Perhaps the vendors that sell you paper, ink, pens, pencils, file folders, whatever have others to whom they sell similar products.  Perhaps these other customers of your vendors would like to hear about opportunities to purchase your products or services.  Perhaps the same vendors from whom you purchase may be good leads for your customers.

Do you see the networking possibilities here?  Some appreciation marketing on your part might open up several lines of opportunity for you and for others.  That’s what appreciation marketing is, showing a level of thankfulness and kindness to others, resulting in feedback that benefits all.  Putting people in touch with others whom they may help, and who may help them, is what appreciation marketing is.

We have discussed appreciation for our customers, our prospects, our friends, and our family.  Now add the vendors from whom we purchase items to this list.  Then add the vendors that you know from whom others purchase anything.  All these people need, and deserve, our kindness and appreciation for their efforts as well as anyone else, as well as our prospects and clients.

When you provide compliments to strangers you never know where it may lead.  It may lead to a direct result in good will expressed toward you.  On the other hand, it may lead to good will expressed toward you indirectly, from someone that is not connected to the good will you expressed toward someone.

Think of this as you go about your day.  Thank the waiter or waitress that serves you coffee, thank the clerk at the grocery, thank the person who holds the door for you exiting or entering a building, or thank the person who gives you directions when you are lost.

When you are expressing these thanks or compliments, be sincere.  Don’t do it as a throwaway gesture.  Mean it; show sincere effort and measure your words toward making someone feel very good about themselves and their efforts in life.  Make them smile and make them feel good inside.

Have you got some good stories about this type of situation?  Please let me hear them, either over the telephone or by email.  I would love to hear your opinion and your tales of good will.

You may email me at Jim@SOC4Now.com or even better, you can call me at 360-314-8691.  I answer my phone, and return voice and emails.

January 2, 2011

Mentors – One of the Basics of Appreciation Marketing

 One of the best examples of appreciation marketing is mentoring.  A mentor is an experienced advisor, a trainer, a counselor, or supporter.  It is someone who shares some amount of wisdom with a person who needs guidance in any venture, their path in business or life, or just a sounding board for an idea.

One of the best aspects of a mentor is that they do not expect anything back from the person that they are mentoring, except that the subject person listen and try to follow the advice.  It does not mean that the mentor has all the answers; the mentor just has the experience that comes from being on the same or a similar path before.  What worked for the mentor may lean the recipient of the advice to succeed or just be able to start toward success.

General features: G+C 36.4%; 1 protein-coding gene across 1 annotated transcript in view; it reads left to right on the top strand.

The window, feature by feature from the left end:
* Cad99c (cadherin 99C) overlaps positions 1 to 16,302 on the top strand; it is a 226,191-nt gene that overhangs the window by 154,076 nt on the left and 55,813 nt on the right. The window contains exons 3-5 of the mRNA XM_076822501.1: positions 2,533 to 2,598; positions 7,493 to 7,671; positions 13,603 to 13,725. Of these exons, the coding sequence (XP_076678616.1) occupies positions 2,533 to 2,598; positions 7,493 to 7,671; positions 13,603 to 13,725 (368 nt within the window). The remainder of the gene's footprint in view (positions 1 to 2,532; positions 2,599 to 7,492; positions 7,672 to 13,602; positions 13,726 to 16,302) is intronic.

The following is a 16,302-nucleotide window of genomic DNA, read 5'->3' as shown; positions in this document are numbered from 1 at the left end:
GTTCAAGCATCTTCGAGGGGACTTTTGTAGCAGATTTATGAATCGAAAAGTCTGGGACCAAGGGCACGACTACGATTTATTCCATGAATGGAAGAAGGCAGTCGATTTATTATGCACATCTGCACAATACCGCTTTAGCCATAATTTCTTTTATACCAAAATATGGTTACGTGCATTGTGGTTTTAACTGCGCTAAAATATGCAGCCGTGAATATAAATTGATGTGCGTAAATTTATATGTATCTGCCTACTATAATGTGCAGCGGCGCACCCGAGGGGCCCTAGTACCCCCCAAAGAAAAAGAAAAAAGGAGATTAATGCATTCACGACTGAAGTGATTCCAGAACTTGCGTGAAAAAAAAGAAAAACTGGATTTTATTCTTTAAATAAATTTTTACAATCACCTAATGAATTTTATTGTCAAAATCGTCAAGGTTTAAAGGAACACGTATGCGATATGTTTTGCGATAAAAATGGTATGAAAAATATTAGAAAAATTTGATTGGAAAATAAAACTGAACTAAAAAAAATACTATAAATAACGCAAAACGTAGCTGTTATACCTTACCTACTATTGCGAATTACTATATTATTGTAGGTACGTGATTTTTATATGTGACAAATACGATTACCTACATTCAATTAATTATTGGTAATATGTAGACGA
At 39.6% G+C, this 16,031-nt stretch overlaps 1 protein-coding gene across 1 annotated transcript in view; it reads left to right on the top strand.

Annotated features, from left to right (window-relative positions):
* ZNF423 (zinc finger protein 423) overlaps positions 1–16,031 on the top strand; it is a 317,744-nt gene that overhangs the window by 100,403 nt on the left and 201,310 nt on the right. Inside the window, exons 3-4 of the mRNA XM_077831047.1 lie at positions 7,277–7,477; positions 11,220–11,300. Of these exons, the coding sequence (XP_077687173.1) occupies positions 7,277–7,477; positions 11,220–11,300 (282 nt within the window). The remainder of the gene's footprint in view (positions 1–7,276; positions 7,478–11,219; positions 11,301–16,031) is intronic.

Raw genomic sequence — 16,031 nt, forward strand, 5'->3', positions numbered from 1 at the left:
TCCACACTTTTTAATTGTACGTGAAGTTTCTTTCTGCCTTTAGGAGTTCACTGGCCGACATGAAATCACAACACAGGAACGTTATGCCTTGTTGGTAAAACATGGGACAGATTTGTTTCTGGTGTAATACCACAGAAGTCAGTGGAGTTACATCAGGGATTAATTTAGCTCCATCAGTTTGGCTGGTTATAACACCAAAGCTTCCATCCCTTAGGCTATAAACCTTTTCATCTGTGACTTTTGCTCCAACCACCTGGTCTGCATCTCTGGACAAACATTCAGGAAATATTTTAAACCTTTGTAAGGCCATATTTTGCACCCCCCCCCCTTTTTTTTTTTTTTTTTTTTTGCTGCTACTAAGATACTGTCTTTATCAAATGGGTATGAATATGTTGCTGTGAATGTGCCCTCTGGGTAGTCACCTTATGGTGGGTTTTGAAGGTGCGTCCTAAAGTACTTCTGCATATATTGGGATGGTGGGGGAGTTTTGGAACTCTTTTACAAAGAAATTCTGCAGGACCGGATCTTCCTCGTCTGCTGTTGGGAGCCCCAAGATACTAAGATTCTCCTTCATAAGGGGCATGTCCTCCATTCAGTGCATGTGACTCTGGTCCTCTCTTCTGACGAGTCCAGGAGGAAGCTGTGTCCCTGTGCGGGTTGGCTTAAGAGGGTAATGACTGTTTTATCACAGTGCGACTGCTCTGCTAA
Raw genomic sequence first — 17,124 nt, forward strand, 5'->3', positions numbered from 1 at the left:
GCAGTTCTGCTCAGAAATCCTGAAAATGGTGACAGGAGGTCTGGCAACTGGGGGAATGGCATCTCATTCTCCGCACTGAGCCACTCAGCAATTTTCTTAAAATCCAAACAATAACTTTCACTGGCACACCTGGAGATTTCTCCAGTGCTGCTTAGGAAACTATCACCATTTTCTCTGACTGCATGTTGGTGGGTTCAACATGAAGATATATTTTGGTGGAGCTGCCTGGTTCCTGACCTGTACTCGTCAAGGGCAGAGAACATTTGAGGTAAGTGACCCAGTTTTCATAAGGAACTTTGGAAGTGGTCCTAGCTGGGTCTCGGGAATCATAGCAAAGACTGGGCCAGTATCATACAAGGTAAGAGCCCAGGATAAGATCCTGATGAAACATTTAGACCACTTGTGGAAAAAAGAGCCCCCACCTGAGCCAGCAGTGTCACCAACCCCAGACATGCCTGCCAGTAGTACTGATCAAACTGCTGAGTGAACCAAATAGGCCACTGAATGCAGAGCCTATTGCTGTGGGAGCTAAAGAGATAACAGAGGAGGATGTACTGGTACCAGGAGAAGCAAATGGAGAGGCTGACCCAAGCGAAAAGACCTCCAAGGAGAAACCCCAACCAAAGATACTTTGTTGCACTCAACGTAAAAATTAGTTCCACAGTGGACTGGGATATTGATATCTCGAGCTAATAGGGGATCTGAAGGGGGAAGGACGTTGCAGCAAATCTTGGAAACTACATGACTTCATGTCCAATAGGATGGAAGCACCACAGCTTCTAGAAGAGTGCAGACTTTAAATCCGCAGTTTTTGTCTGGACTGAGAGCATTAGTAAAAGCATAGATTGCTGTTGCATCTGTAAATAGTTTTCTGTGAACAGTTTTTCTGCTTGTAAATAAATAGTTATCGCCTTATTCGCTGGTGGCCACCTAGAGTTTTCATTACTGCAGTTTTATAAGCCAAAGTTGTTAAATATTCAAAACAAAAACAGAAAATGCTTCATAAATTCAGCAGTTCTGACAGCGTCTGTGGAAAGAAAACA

Some people may ask: “What is in this for the mentor?  No one does anything for nothing.”  I really feel sorry for these people since they just do not understand the principles of appreciation marketing.  Remember that appreciation marketing is based on giving to others without expecting anything in return, giving to give, not to get.

So what does the mentor get for their efforts?  When we form networking or business relationships with others we agree to contribute to their success.  When they are successful, we feel good for them, we enjoy their joy, and we may even laugh with them.  We know that we contributed to their success, and we feel good about that.  In addition, sometime, somewhere, the help that we gave to them will return to us multi-fold.

Mentors actually enjoy that they can contribute to the success of others.  Maybe it is allowing others to bypass the failures that the mentors experienced; maybe it is the feeling that they get when someone takes what they did and actually improves upon it, making it even more powerful.  It just is good to pass on tips that make someone else’s life better.

The majority of mentors have had mentors of their own.  Did you think that they invented what they are passing on to others?  They themselves were the recipients of advice, support, guidance, or whatever, from someone who was their mentor.  Teachers teaching teachers is a snowball of experience, rolling downhill, picking up more and more learners who become teachers.  It is a wonderful thing.

Others may ask: “But why should I teach someone else all my secrets; won’t they just steal my customers and prospects from me?”  Do you actually believe that you invented anything?  I didn’t, and you didn’t.  Everything that all of us have came from someone else; this includes all of our presentations, fliers, marketing materials, our tag lines and elevator speeches, our slogans, and even our attitudes and best practices.

Everything that we have is a combination of what we have learned, heard, read, and, in some cases, had pounded into our heads through the efforts of others, our own failures, and our begging for assistance from someone else.  Whether we want to admit this to anyone else, or even to ourselves, we ask for help all the time, and we use whatever we can from others, even those that we do not consider to be successful.

Sometime today look at your business and your life for those who have helped you, guided you, or from whom you have borrowed or stolen.  Take the time to thank someone whose advice, wisdom, or even failures have been beneficial to you.  Then go out and find someone to whom you can be a mentor.  When that person succeeds, smile with them and enjoy their joy.  Those of you, who are the recipients of that mentoring, thank the mentors and pass it on to others.  Keep the snowball rolling.

Once again, I offer you the opportunity to post your comments and stories for others.  Better yet, share them with others who may also become mentors to others.  I also offer an open invitation to chat, either in person, by telephone, 360-314-8691, or through email, Jim@SOC4Now.com.  I answer my phone, and return voice and emails.